My classmates and I are seniors now and about to be cast in our biggest production of the year. I want to dance the lead, but we all have the same dancing skills. How do I stand out in classes to increase my chances of being cast in my dream role? —Mary Caite


Casting is always tough, especially when it's for your graduation performance. But don't assume that being a senior guarantees a starring role—you need to show that you deserve it. The best way to stand out in classes is by working hard consistently—teachers always notice that. Push yourself by going an extra time across the floor or practicing in the back when another group is dancing. Pay especially close attention to the corrections your teacher gives not only to you but also to the entire class. Then take a moment to physically apply each correction and show that you're listening. Spend extra time perfecting difficult steps that the role calls for and, if possible, study the choreography and music ahead of time so that you're prepared during auditions.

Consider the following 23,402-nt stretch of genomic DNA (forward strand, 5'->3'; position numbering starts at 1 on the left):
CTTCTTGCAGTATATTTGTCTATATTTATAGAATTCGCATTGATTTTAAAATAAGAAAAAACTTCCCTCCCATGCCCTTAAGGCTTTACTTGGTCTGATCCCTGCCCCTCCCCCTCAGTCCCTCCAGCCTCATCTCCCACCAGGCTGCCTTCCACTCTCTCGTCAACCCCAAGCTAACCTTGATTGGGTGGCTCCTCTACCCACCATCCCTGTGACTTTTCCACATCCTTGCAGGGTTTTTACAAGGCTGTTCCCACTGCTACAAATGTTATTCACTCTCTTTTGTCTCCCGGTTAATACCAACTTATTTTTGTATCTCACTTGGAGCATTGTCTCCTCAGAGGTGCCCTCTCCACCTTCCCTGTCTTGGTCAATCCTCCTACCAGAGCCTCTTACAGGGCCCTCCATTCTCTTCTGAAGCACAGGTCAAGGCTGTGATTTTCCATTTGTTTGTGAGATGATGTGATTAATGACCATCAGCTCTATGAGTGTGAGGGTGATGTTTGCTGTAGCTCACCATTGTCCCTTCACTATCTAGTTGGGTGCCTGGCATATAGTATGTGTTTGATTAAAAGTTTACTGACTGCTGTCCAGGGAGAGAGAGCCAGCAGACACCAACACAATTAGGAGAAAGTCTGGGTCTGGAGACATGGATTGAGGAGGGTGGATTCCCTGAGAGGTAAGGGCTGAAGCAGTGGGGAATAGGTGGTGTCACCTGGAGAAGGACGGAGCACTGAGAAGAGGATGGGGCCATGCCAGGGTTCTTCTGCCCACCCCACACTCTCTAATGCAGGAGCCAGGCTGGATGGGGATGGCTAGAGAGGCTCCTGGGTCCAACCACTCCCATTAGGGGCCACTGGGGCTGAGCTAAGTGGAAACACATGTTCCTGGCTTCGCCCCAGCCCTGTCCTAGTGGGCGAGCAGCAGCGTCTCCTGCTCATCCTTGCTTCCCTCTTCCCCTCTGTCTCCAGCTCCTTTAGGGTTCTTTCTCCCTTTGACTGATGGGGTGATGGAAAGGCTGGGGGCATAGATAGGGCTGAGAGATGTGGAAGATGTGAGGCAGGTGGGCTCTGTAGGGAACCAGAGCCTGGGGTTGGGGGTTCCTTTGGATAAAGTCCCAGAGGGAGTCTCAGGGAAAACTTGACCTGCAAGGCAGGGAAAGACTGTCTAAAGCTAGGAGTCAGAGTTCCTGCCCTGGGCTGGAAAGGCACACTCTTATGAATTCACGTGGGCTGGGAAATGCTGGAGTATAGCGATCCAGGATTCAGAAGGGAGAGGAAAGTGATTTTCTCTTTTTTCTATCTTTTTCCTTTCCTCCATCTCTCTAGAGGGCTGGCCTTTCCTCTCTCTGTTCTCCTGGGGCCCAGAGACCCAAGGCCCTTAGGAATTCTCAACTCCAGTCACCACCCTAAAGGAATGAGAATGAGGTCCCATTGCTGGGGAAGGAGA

Don't assume that being a senior

guarantees a starring role—

you need to show

how much you deserve it.

Remember to be realistic, too—if you're an energetic soubrette and the role you're pining after is a lyrical pas de deux, you might be setting yourself up for disappointment. That doesn't mean you shouldn't give it your best, though. And if you don't get the part? Ask if you can understudy so that you'll still have the opportunity to push yourself and grow. Whatever happens with casting, it's important to realize that your worth as a dancer isn't tied to one role. Enjoy this time with your classmates and make the most of your last performance together.

Have a question? Send it to Pointe editor and former dancer Amy Brandt at askamy@dancemedia.com.


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